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Boni
11-09-2011, 06:04 AM
I have two areas of our property, one is grassy plain with a tree every 20 feet or so, the other is woods with dense trees.

My question is once its dark, how much space is adaquate to separate one part of the trail from another. If two parts of the trail are running kind of parallel, should I keep them 10 feet apart separated by woods, or 20 feet, or more.

I have 6 acres, so its not like I have tons of space and I want to give the customers as much trail to traverse as possible.

I'm thinking of actually making this two events. On the plain, lots of lights and sounds, and props, in the woods, flashlight only (or glowstick) very few effects other than fog and props or motion sensored lights.

Mike Goff
11-09-2011, 06:47 AM
The grassy plain with trees sounds like a great place for fog and some blue and green accent lighting. It makes me think of the Werewolf forrest at the Beast. As far as your spacing in the woods, there are a couple of things to think about, the tighter you run your trail the more action the actors can get and this will help with the intensity of your show. This is a huge problem with outdoor events. We rarely run the path 10 feet apart or closer, but we have done it. Things that can help with the separation are hillbilly sheds, privacy fence, clothes lines and sometimes just junk like old farm machinery. Just make sure that if people take off running, they are not going to get hurt. One thing that I have learned is when you run your path close together, have a backup plan. Actors like to wear paths from one spot to another and it can get confusing to your customers. You may not want to add a piece of fence to your scene, but it may be necessarry towards the end of the season. Another thing to consider is when the leaves fall and the weeds start to lay down, your scenes may run together. Sometimes it's not a bad thing to be able to see another part of the show from a different vantage point, I think that if you do it right it really adds some depth.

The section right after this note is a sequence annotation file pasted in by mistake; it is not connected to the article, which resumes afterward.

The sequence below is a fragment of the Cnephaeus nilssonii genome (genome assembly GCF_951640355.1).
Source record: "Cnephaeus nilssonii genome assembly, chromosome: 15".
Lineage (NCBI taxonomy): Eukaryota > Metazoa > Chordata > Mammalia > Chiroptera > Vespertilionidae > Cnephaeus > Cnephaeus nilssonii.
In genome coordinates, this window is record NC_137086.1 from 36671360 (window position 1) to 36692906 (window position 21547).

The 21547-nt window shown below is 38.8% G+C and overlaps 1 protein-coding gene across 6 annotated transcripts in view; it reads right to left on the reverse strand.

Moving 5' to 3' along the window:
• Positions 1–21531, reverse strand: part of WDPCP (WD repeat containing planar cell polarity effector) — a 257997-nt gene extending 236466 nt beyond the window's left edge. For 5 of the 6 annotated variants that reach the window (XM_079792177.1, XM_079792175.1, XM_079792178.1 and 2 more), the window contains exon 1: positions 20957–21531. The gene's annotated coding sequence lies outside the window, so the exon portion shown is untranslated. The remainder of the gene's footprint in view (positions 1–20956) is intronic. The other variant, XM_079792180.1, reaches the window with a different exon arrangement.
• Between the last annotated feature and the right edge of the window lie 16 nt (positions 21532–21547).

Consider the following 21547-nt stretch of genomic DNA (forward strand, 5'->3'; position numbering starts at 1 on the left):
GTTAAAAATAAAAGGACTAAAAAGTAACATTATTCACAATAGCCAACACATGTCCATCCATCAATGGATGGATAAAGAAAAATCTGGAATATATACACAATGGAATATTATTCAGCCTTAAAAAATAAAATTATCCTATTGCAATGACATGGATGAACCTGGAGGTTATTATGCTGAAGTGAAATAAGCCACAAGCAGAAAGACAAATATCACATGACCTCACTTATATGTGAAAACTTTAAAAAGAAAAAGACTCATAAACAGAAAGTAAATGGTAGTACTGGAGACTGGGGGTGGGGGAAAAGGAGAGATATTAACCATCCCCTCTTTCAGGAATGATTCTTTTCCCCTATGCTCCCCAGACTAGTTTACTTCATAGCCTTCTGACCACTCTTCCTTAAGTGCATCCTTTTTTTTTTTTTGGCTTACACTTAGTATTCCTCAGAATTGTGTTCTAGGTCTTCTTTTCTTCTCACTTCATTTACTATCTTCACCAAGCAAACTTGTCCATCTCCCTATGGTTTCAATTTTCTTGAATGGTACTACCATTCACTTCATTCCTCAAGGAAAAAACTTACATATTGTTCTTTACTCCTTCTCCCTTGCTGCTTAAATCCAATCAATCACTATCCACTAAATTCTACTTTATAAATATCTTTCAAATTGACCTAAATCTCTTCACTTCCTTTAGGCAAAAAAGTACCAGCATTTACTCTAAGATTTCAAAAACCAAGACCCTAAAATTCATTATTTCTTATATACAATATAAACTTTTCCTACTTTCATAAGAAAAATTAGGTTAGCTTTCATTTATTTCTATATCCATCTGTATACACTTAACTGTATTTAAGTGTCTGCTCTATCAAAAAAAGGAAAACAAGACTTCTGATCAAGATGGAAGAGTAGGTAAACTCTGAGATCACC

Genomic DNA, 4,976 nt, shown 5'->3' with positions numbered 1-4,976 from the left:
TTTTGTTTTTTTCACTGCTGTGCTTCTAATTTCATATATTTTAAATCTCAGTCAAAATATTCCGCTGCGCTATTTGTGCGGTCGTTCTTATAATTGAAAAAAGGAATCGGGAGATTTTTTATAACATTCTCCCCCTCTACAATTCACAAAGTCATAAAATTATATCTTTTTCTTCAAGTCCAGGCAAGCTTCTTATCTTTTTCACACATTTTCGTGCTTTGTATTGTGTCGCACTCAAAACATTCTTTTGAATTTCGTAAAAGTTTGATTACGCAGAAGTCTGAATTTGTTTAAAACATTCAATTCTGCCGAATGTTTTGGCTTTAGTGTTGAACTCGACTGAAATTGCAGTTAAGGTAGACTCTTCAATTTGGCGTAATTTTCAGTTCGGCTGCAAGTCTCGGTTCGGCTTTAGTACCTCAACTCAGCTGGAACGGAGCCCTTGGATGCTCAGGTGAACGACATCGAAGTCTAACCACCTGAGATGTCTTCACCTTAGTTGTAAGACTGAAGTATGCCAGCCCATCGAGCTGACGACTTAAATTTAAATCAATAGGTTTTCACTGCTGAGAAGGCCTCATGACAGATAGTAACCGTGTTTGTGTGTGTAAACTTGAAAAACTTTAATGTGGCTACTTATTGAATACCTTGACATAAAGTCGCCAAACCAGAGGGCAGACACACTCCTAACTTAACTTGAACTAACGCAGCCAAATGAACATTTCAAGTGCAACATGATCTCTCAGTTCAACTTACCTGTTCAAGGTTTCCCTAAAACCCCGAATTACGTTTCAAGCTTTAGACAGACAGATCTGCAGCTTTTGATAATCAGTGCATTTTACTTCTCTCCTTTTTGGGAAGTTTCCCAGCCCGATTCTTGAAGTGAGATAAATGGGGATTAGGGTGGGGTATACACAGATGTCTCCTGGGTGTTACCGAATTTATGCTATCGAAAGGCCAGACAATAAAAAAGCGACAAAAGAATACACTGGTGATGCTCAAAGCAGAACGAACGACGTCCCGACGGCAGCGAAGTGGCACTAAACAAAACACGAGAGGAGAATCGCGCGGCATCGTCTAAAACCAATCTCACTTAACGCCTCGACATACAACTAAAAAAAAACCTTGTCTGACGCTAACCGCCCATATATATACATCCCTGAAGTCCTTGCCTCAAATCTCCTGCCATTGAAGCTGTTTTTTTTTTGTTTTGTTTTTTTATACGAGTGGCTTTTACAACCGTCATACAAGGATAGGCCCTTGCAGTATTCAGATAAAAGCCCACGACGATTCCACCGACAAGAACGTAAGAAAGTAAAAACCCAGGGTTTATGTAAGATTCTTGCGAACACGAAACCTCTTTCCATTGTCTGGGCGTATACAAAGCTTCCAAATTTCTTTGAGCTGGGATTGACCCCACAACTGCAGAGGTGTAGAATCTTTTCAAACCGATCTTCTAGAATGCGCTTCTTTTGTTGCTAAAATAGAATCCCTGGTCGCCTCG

I almost forgot, don't rely on darkness to hide things in an outdoor haunt. A full moon can wreak havoc on your plans. It's not a big deal in a woods until the leaves fall off. At our haunted cornfield, the moon seems to clear the trees around 10pm and once that happens, it is almost impossible to hide. We have tried using strobe lights to reset the customers night vision, sometimes it works, sometimes it doesn't.

Mr. Haunt
11-09-2011, 07:46 AM
We delt with the moon at my outdoor haunt on our first two weekends of being open and we had moonlight pretty much the entire time. We have about 200 yards of thick woods to use with a single trail through it that had only one scare and it was the only section that kinda gave the paytrons a break from scares. Funny thing though, a good hand full of peole never made it to the end of the trail or once they made it to the start of the cornmaze they bailed cause we were to scary!!!

Next year will be interesting because our corn maze will be in a diiferent place as the pumpkin patch and corn swap sides year after year. I am thinking with the corn being where it will be next year will make the haunt 5-10 minutes longer.

We also used battery powered strobe lights in some places (only changed batteries on some once) but other then that half of the haunt was dark and that was the cornmaze.

Had a trail running along the same tree line the path is through and that gave our actors in the woods a second chance to scare when they could, but they had to travel about 50-70 feet from their scare zone in the woods to do it.

Brian
Axdahls Haunted Farm